A raga having six notes in the ascent as well as the descent (Shadava), with symmetrical tetrachords, is Sriranjani. It is known to please goddess Lakshmi and ushers in prosperity and auspiciousness. The notes present in this raga are Sadja, Chatusruti Rishabha, Sadharana Gandhara, Suddha Madhyama, Chatusruti Dhaivata and Kaisiki Nishada. The Pancama is eschewed in this scale making it more interesting, the beauty of the raga shining forth when the phrase MD, culminates with a little gamaka at the nishada. Sriranjani has several allied ragas including Abhogi and Bagesri. These ragas are different in their own striking way, but to an untrained ear these scales may sound very similar. While in Abhogi the Nishada is eschewed, Bagesri is a different ball-game altogether, the occasional Pancama appearance, the Rishabha occasionally being skipped in ascent, all contributing to a very different flavour, predominantly North Indian.

Sriranjani is, however, a typically South Indian raga, as authentic as idli-sambar. The Classical kritis in Sriranjani include ‘Sogasuga’, ‘Marubalka’, ‘Brochevarevare’, ‘Bhuvini Sasudane’, and ‘Sariyevvare’ of Thyagaraja, ‘Sri Ramachandro’ and ‘Ni Sati Deiva’ of Dikshitar, and ‘Ini Oru Kanam’ of Papanasam Sivan. Dikshitar’s compositions are usually in Sanskrit, the aforementioned piece ‘Ni Sati’ being a Telugu piece, a rarity. ‘Kanavendamo’ of Gopalakrishna Bharati is a philosophical piece in this raga. Sriranjani adds pep to any kutcheri and is usually sung at the poorvangam (first half) of concerts.

In Tamil film music, one of the earliest instances of Sriranjani on the silver screen was in the film Seva Sadhanam. M.S. Subbulakshmi sang ‘Enna Seiven’ in the exact tune of ‘Marubalka’ kriti! In those days, that was a way of attracting the public’s attention to a film song — tuning it in the exact melody of an already popular song. What strikes one is that, back then Thyagaraja kritis were as popular as other film songs... times change, don’t they? A plethora of sangatis in ‘Naan Edhum Ariyen’ add colour to this piece. The unmistakable beginning in the madhyama bears the Sriranjani stamp.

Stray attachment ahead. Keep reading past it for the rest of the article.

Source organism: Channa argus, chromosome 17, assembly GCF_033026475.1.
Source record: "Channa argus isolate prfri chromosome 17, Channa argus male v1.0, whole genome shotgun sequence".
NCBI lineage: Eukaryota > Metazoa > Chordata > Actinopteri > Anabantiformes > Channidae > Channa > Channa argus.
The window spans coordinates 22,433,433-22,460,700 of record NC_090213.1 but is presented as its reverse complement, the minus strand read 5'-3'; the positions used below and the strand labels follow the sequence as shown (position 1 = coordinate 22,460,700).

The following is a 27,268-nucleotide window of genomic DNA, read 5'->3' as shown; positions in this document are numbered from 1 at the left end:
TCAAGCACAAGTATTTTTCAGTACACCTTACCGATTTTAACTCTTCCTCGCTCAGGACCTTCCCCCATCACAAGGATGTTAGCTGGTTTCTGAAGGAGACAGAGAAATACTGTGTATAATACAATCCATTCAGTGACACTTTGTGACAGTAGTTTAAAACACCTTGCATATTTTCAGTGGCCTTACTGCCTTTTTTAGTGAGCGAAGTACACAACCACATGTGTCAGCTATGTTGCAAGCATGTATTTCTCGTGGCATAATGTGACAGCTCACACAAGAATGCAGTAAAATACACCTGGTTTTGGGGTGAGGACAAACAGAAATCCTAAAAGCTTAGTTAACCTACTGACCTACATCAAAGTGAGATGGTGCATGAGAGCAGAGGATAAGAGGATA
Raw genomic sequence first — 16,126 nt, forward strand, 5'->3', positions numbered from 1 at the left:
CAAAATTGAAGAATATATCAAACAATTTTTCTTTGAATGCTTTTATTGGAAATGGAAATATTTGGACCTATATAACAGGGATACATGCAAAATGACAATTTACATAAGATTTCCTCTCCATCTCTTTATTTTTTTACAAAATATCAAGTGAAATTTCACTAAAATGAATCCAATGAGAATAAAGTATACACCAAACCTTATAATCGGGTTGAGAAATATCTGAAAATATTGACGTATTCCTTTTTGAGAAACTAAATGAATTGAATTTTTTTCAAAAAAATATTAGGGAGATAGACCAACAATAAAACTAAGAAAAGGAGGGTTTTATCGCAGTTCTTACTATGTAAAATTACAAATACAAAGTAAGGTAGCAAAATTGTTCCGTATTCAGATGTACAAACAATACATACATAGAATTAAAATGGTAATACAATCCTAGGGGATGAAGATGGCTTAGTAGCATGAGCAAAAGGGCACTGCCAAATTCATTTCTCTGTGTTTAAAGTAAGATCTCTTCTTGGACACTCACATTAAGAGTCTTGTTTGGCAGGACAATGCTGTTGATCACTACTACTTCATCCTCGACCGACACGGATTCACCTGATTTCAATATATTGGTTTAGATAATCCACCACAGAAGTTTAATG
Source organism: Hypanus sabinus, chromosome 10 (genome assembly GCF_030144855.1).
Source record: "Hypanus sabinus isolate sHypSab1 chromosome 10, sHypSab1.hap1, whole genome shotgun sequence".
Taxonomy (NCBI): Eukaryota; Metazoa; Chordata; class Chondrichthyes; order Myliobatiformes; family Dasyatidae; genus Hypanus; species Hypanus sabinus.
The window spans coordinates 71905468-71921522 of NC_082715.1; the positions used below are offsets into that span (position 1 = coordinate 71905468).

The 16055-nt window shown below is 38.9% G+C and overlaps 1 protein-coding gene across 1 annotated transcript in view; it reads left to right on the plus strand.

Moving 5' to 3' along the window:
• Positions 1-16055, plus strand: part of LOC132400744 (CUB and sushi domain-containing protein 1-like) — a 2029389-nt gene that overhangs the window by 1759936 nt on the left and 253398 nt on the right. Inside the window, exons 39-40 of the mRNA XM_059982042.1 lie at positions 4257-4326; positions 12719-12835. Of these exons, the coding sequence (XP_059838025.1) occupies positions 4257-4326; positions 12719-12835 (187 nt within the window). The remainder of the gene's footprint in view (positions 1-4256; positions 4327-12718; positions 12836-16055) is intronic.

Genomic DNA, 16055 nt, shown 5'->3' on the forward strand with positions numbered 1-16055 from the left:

In the film Manmadha Leelai, M.S. Viswanathan composed ‘Naadam Enum Koililey’ in Sriranjani raga. Sung mellifluously by Vani Jayaram, this song is an example of clever composing. ‘S, R G, M DMDND’, the opening phrase, clearly establishes the raga. The frilly improvisations at ‘Gnana Vilakketri Vaithen’ impress, and the other notable feature in this song is the use of the sitar — tempered and controlled, it is an aural treat.

In Salangai Oli, the song ‘Naada Vinodangal Natana Santoshangal’ is sheer musical genius from Ilaiyaraaja. The progressive descent of notes in the opening phrase contributes to a torrential rain of syllables and tones, electrifying. ‘SSND/NNDM/DDMG/MGRS...’ thus proceeds the pattern. The icing on the cake is the alaap sung by S. Janaki covering the scale in totality.

‘Naadam Ezhundhadai’ from Gopura Vasalile is yet another Sriranjani offering from Ilaiyaraaja. In ‘Navarasam Aanadhadi’, the notes ‘NSRG M, DNS’ indubitably point to Sriranjani. Sung by K.J. Yesudas and S. Janaki, a classical feel is predominant in this song. Ilaiyaraaja has composed many a piece in this raga, another memorable one being ‘Vanthathu’ by S. Janaki from Kili Pechu Ketkava.

‘Kannan Nee En Isai’ from Ivan is composed in purely Classical fashion by Ilaiyaraaja and sung effectively by Sudha Ragunathan. In the phrase ‘Naada Oviyam’, the notes ‘GMDM/GMDM/GMGRS’ add fervour. Many sangatis find place in this feisty number.

‘Konja Neram Konja Neram’ from Chandramukhi, sung by Madhu Balakrishnan and Asha Bhonsle, and composed by Vidyasagar, points mainly to Sriranjani (note the charanam ending with ‘SNDMGRS’ phrase). There are certain phrases in this song that leave out the Nishada. An attractive take on the raga, this piece is contemporary in feel and traditional at the roots.

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